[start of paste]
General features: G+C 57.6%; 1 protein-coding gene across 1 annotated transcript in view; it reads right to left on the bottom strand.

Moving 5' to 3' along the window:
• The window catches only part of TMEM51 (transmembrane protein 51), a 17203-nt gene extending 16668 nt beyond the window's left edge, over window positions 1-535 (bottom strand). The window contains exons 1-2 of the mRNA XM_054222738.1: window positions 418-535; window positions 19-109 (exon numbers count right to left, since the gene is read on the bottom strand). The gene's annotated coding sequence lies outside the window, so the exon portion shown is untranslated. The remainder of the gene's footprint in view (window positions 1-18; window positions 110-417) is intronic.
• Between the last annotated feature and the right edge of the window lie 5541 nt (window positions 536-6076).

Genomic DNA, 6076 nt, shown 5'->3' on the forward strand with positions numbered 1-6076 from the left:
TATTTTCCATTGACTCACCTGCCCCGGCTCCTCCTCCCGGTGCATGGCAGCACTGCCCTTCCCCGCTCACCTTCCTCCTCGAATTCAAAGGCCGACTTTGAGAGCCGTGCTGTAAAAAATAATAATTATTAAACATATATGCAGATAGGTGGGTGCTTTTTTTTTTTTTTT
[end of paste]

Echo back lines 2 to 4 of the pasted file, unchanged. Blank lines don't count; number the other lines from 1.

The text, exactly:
Moving 5' to 3' along the window:
• The window catches only part of TMEM51 (transmembrane protein 51), a 17203-nt gene extending 16668 nt beyond the window's left edge, over window positions 1-535 (bottom strand). The window contains exons 1-2 of the mRNA XM_054222738.1: window positions 418-535; window positions 19-109 (exon numbers count right to left, since the gene is read on the bottom strand). The gene's annotated coding sequence lies outside the window, so the exon portion shown is untranslated. The remainder of the gene's footprint in view (window positions 1-18; window positions 110-417) is intronic.
• Between the last annotated feature and the right edge of the window lie 5541 nt (window positions 536-6076).